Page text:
A good majority of the people leaving reviews didn’t have a profile image, which in my opinion was no big deal, but I did find one “person” with a profile image that was the same profile image used for at least four Google+ profiles.  I found this through a reverse image search.

Another trait I observed were the quality of the reviews.  There was just something a little off with the majority of them.  They were too generalized.  Yes, they did drop the branding of the business as well as the owner’s name several times, but it was too often, too frequent especially when compared to real, organic reviews, rarely do people mention branding in the reviews nor specific names of employees.

In the end, based on my observations, I have concluded out of the forty reviews, only five of them were authentic.  That’s about 13% of them were real!

Consequences of #ReviewCloaking

Surely Google doesn’t tolerate gray-hat methods to boost ratings on their reviews in the disguise of #ReviewColaking.  (Even though it wasn’t talking specifically about Google Reviews), One source stated that with fake or incentivized reviews were pushed down in rankings when discovered on Google Play (http://lifehacker.com/google-plays-new-spam-filters-target-fake-reviews-and-p-1788435983).  So they take their Reviews rather serious.  Other sources state legal action.

In conclusion, #ReviewCloaking is a shady, gray-hat method utilized by businesses in hopes to boost the quantity of scores on Review Websites.  There are several flaws in the creation of these artificial reviews and if discovered there are rather severe consequences to these actions.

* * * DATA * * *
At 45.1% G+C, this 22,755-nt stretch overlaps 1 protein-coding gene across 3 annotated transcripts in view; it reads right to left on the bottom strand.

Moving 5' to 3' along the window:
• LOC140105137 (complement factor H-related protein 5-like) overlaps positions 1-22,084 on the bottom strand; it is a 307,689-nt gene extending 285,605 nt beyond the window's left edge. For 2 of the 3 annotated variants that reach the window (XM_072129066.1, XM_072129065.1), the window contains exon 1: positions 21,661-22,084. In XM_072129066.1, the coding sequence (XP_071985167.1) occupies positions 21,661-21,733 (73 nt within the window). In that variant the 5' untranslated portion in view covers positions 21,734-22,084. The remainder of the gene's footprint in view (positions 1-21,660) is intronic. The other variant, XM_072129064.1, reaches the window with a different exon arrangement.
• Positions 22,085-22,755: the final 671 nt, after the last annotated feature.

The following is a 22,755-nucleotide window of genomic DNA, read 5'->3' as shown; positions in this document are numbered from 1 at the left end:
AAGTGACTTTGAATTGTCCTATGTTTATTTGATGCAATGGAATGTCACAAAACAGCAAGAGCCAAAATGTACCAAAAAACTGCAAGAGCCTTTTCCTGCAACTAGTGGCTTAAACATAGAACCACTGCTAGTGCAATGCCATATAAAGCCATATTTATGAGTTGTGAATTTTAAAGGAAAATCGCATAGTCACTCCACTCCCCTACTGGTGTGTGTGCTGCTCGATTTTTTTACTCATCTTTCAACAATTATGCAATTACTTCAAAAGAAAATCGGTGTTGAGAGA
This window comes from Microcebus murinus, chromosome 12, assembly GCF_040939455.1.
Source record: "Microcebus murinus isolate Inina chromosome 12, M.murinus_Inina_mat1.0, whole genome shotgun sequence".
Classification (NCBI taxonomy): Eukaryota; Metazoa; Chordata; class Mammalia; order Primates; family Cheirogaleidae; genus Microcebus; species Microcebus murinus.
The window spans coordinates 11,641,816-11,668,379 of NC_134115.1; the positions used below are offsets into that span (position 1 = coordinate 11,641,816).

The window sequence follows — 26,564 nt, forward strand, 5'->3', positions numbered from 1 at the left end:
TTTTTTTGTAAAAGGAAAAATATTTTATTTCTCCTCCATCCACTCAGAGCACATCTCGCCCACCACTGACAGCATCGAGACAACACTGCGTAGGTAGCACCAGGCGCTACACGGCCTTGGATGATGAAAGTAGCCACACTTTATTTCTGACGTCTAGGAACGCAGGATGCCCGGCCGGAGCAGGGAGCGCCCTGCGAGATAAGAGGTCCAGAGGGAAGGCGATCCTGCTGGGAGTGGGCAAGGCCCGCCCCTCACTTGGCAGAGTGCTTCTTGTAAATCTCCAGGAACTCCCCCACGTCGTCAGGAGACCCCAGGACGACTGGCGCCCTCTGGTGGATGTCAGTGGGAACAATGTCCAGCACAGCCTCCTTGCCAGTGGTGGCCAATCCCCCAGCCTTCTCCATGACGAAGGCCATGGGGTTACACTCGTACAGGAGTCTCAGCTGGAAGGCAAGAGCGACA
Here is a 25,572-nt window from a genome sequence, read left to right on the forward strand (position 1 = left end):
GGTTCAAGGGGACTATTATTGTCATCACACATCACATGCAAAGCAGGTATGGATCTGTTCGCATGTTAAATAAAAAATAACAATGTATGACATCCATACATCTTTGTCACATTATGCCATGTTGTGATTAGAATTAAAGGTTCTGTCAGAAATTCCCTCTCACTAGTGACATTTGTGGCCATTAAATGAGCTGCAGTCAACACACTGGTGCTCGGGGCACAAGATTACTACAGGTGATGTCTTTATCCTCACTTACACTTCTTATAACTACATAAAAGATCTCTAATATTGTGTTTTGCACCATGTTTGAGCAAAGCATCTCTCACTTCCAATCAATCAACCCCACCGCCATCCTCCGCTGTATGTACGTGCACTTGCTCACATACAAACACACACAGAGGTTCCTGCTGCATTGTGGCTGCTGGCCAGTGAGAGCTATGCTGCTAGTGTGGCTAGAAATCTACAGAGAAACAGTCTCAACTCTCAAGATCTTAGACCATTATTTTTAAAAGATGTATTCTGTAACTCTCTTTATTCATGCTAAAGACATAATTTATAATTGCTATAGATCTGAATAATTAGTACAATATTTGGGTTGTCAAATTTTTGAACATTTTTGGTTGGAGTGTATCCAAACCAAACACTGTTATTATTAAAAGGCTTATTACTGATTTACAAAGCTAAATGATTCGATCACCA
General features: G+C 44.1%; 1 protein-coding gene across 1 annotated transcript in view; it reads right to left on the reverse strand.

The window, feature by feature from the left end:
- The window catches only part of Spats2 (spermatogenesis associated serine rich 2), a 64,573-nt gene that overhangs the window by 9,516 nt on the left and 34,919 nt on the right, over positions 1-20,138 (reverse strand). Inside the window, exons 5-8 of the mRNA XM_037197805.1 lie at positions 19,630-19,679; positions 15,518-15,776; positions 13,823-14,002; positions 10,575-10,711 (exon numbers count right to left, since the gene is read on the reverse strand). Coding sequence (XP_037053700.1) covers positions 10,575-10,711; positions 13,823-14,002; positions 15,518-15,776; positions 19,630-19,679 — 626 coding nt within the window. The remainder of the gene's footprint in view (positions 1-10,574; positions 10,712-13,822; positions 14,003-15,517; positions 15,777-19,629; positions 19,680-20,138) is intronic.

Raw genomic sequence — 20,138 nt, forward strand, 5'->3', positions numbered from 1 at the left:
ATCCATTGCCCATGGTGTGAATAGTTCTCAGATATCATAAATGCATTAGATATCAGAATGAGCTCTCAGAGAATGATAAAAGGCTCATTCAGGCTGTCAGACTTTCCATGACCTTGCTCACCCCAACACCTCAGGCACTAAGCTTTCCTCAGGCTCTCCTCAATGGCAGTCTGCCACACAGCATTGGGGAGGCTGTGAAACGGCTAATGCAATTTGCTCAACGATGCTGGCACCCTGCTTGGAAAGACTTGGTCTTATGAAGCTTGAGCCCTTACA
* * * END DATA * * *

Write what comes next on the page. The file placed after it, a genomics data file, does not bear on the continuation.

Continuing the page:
One comment to #ReviewCloaking

  • Jason Brown

    I am not sure I buy your assessment. I have seen countless business with legitimate reviews where the reviewer only reviewed their GMB. I also took into this business, PCC and see that some of their reviewers have reviewed several businesses in their area. I was able to find this business easily with a 1 second Google search and they are east coast and not the west coast. The one of reviewers didn’t have profile pictures is pretty typical of people that only review one time. I am wondering if PCC is using a review service where they hand their customers a card or link to website to place the review and then add it to GMB.

    The businesses, Mike and I have been looking into are adding 15 to 50 reviews per month. The reviewers are also reviewing the same businesses over and over. Google does need to crack down on the fake reviews. It is worse than black hat link and content spammers. A lot of businesses we are looking at are attempting to hide real negative reviews (ORM) or see reviews as a shinny object metric for better Google rankings.

    As for PCC, they have an A+ BBB rating and zero complaints. Typically companies using fake review schemes, have D or F ratings and countless negative reviews. BTW PCC now has 49 reviews.

    Please keep fighting on fake reviews. We need to make as much noise as possible to make real change.